Let's all admit it, peanut butter cookies taste even more amazing when they are fresh right out of the oven. This easy recipe makes only a dozen perfectly delicious peanut butter cookies. So when you make a small batch of peanut butter cookies, they will likely be gobbled up right away. With our big family that means that every single one will be enjoyed freshly baked and warm.
Small-batch cookies are also great for those that live alone or have other dietary/food cravings that those in the same household. I love this recipe when you want to offer a dessert buffet, charcuterie board, or party desserts. So when you want just a personal amount of cookies, this is your recipe. Typical recipes for small batches of cookies are 2-3 dozen. This recipe is even smaller, it is just 1 dozen, 12 yummy cookies.
Cookies are good any time of day and any time of year. So when you have a craving, bake some up. Thanks to this small-batch recipe for making fresh-baked peanut butter cookies crave no more. This quick recipe mixes up in 5 minutes and bakes in 10 minutes and all in just one batch.
This recipe was inspired when I was trying to perfect baking cookies in a toaster oven. A small oven can only bake a half dozen cookies at a time. That meant I wanted to create a peanut butter cookie dough recipe that didn't have you standing over the toaster oven for hours to make 3-4 dozen. A dozen cookies are what I aimed for and this small-batch recipe was created.
To make a small batch of cookies you need all the same classic ingredients. You however just need them in smaller amounts. The science of baking is precise so make sure you follow the amounts as written for this recipe. This recipe calls for both baking powder and baking soda. I like the puff or leavening that the baking powder does but also the tender soft texture that the baking soda brings. It makes these peanut butter cookies mouth-watering if I say so myself.
Here are the ingredients needed to make small-batch soft & chewy peanut butter cookies.
- Creamy Peanut Butter
- Salted Butter
- Egg Yolk
- Granulated Sugar
- Brown Sugar
- Vanilla Extra
- All-Purpose Flour
- Baking Powder
- Baking Soda
See the recipe card for quantities.
Begin by setting out your butter and egg so they come to room temperature. This should take only about 20 minutes since the butter is a small amount. Room temperature ingredients are important when making cookies. The soft butter will cream with the sugar better. Also, a cold egg has a harder time binding and blending with ingredients.
Grab a small mixing bowl and your hand mixer. The dough for this cookie recipe is a small amount so you do not need the usual huge mixing bowl that holds 4-5 dozen cookies worth of batter.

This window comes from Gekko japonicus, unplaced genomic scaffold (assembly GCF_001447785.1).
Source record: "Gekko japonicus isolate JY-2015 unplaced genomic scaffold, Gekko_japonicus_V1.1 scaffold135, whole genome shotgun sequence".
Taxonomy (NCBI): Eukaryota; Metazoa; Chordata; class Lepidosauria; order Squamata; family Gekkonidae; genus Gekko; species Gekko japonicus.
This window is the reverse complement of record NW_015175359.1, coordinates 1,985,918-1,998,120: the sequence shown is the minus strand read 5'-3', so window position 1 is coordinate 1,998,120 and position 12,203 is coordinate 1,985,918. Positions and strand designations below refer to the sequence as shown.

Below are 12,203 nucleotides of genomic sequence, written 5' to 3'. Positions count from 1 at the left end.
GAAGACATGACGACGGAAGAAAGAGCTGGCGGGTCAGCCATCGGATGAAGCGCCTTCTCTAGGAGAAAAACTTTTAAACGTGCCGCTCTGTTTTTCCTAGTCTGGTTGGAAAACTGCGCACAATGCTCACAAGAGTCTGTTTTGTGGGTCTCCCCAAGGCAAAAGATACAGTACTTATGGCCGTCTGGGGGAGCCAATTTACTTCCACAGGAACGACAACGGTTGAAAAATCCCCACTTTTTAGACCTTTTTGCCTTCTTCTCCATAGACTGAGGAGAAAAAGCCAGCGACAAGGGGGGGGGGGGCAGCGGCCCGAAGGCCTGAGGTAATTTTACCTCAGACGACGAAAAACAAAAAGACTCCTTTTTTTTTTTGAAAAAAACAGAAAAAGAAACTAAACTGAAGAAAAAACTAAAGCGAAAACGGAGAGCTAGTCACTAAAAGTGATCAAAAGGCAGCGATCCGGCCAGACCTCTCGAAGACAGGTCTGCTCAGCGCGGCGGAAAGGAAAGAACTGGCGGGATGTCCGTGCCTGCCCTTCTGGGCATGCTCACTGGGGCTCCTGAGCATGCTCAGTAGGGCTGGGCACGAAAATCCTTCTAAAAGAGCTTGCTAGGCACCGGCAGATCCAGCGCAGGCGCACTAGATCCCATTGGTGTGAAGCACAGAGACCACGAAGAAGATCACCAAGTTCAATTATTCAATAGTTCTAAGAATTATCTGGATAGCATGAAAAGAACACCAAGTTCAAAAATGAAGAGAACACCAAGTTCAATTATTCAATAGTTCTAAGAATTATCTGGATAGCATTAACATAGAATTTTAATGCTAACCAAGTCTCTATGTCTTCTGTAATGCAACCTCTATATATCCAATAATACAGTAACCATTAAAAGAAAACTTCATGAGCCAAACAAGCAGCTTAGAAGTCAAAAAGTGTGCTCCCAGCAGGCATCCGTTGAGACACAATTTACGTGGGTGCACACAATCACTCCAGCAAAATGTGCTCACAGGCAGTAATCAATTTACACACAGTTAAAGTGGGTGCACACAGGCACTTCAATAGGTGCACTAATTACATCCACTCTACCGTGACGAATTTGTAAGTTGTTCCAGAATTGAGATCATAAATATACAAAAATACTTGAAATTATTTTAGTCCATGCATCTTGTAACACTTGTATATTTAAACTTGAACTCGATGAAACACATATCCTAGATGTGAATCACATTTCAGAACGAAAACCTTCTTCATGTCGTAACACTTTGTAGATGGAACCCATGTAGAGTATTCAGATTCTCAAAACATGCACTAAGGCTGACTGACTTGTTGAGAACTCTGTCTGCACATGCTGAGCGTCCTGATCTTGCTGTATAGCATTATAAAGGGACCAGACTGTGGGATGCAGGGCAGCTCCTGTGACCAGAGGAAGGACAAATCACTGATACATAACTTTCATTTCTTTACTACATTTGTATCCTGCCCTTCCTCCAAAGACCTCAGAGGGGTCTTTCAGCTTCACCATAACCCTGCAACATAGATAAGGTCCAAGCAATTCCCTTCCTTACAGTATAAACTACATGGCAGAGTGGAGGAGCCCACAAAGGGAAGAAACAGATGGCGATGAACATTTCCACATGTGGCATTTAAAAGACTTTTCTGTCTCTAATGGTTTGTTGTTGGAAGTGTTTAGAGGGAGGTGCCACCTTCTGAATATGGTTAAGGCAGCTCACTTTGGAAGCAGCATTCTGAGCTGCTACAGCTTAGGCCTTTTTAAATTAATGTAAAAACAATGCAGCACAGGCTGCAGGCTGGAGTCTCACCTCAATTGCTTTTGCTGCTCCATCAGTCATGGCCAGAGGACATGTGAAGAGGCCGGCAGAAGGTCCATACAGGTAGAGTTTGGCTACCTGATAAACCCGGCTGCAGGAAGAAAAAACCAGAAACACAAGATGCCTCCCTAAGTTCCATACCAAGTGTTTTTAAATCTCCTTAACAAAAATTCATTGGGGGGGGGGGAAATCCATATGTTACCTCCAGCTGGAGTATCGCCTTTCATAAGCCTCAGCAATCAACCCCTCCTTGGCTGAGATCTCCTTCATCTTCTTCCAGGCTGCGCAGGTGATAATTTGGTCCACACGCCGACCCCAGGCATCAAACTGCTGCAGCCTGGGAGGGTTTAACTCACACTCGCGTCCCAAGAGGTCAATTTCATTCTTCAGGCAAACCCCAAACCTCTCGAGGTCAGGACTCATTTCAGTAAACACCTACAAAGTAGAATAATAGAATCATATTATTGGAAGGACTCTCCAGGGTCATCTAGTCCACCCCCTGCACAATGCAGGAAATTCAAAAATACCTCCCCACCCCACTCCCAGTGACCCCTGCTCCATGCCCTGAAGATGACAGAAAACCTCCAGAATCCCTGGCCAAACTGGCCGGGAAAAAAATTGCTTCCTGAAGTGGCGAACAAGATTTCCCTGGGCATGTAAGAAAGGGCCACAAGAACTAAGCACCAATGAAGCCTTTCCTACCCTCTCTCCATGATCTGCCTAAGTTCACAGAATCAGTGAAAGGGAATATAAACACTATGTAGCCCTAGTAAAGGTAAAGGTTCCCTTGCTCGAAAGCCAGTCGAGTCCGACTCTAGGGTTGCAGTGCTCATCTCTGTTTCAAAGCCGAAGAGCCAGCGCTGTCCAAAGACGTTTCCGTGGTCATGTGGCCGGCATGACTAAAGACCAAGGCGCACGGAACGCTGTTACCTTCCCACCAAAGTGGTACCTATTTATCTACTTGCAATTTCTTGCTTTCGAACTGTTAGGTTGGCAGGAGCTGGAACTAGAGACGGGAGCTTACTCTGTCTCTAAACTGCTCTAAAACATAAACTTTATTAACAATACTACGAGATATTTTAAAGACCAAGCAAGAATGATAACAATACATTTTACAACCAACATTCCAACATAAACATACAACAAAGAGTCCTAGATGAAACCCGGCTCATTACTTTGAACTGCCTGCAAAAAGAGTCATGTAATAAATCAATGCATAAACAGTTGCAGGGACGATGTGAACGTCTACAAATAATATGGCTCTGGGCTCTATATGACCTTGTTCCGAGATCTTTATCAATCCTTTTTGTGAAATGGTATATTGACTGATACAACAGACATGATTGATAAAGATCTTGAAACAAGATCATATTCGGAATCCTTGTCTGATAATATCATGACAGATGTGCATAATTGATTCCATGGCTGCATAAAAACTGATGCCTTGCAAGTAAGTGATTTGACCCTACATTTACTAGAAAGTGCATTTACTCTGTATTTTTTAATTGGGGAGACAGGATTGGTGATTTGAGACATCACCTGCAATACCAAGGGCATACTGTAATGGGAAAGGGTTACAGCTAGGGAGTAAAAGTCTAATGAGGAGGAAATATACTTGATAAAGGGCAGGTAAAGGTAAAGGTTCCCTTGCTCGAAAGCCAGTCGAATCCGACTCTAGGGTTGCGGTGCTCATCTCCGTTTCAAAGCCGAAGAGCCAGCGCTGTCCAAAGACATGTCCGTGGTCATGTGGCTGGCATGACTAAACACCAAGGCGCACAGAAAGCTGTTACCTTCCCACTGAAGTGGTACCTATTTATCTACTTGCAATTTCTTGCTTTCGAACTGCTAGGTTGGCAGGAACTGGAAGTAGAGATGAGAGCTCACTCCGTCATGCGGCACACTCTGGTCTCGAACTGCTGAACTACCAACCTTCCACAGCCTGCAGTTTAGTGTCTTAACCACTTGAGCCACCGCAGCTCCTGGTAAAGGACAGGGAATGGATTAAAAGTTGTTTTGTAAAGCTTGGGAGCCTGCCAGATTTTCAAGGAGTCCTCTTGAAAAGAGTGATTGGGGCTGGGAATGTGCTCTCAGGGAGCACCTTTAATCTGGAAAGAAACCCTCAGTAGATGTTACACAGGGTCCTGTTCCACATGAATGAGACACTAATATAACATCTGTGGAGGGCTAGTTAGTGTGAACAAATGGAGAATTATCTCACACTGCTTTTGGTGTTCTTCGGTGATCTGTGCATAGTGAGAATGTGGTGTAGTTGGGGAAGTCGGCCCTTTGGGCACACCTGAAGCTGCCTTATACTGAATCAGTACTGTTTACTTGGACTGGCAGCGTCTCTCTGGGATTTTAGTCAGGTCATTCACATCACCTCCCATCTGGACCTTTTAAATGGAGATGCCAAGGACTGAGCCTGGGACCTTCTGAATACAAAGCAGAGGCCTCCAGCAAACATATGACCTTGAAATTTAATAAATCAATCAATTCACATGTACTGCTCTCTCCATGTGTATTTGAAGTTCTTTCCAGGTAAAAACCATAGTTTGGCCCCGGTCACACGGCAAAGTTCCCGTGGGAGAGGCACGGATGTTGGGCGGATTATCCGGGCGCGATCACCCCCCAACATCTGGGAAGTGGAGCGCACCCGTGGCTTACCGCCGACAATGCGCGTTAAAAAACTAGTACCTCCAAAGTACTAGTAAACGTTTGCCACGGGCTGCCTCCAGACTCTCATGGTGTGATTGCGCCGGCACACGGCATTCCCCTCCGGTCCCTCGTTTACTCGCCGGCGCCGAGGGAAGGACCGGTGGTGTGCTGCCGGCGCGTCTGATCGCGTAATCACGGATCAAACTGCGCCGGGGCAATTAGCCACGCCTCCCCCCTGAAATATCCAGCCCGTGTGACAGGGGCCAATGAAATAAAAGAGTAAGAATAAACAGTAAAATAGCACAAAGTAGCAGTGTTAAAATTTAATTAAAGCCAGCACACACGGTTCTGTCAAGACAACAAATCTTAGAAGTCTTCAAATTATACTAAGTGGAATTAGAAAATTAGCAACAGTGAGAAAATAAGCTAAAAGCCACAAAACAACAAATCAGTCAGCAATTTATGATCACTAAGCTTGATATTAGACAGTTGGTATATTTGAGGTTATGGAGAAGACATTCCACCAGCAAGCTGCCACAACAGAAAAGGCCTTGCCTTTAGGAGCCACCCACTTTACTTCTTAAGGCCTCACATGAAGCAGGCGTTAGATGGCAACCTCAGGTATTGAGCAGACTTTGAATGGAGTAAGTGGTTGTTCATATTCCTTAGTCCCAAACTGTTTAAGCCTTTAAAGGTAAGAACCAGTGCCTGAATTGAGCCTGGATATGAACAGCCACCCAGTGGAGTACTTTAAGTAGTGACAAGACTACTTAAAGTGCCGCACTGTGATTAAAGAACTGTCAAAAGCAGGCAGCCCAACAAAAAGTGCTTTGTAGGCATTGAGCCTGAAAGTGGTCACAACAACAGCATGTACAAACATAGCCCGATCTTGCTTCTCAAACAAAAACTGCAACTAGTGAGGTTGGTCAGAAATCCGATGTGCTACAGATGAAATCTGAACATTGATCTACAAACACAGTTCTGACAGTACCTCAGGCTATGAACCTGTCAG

If you do not have a hand mixer, you can whisk this recipe. Since it is a small amount of dough it can be hand whisked if you have strong muscles and an even stronger whisk.
Mixing the Small-Batch Cookie Dough
Once the ingredients are at room temperature, preheat the oven to 350°. Prep a baking sheet with non-stick spray and/or foil.
Now it is time to start mixing up the dough. Making a small batch of cookies has all the same steps as it would when making a regular-sized batch. It starts with creaming together the wet ingredients with sugar. You then add the dry ingredients and mix.
Hint: Save the white of this egg to use later. Add it as an extra egg white to one of my favorite breakfast recipes, leftover spaghetti with eggs.
To the small mixing bowl add the peanut butter, egg yolk, soft butter, and sugars. Using a hand mixer, mix on medium until creamy and smooth - about 1 minute.
Next add the dry ingredients - flour, baking powder, & baking soda, to the creamed peanut butter & sugar mixture. Mix again on medium speed for 1 minute.
The dough will seem crumbly and pebble-like. This is ok.
Using a rubber spatula, press the peanut butter cookie dough together. It will then be soft and ready to start baking.
This recipe does not require the peanut butter cookie dough to be refrigerated. You can bake these right away. No waiting!
Baking a Small Batch of Cookies
Once the oven is preheated to 350° it is time to bake. In a small bowl add the reserved 1 tablespoon of granulated sugar. Scoop out and roll 1 ½ tablespoons of dough in your hands. Next, roll the dough ball in the granulated sugar to coat.
Drop the sugar-coated peanut butter dough ball on the cookie sheet. Repeat with the rest of the dough. You should have 12 balls of dough evenly spaced on your cookie sheet.
Using a fork press lightly on each dough ball. Press 2x on each dough ball in a criss-cross pattern. The dough ball should not be too thin. Only press it about ½ way down so it still is a bit thick.
Bake the cookies for 10 minutes. Use an oven mitt to carefully remove the baking sheet when they are ready. The cookies will still be light in color. Let them rest for 2 minutes on the cookie sheet before using a spatula to move them to a cooling rack.
How Long to Cool Peanut Butter Cookies?
The need for a cooling rack after baking cookies is vital. Letting cookies cool on all sides allows them to come down in temperature without getting a soggy or overdone bottom. This allows cookies to firm up as they cool long after cooking.
Let the cookies cool for 10 minutes on the cooling rack before enjoying them. Then bite in and enjoy the soft tender peanut butter goodness. Let them cool for 20-30 minutes before storing them away to enjoy later.
Substitutions & Variations
This recipe is important to make as is if you can. The hard thing about small-batch baking is getting the ratios just right. This cookie has the right combination of wet and dry ingredients so the peanut butter cookies are soft & chewy. If you mess with the recipe you may have soggy, dry, or cookies that fall apart.
Substitutions to not make include the following:
- Peanut Butter - do NOT use natural or crunchy peanut butter. Also do not add chopped nuts to it. The cookies will turn out too dry and crumble.
- Flour - I have not tried to make this with gluten-free or almond flour. I cannot recommend this substitution at this time.
If you want to add a few mix-ins to this recipe here is what I tried and came out great. (unlike the chopped nuts or crunch PB that did not work)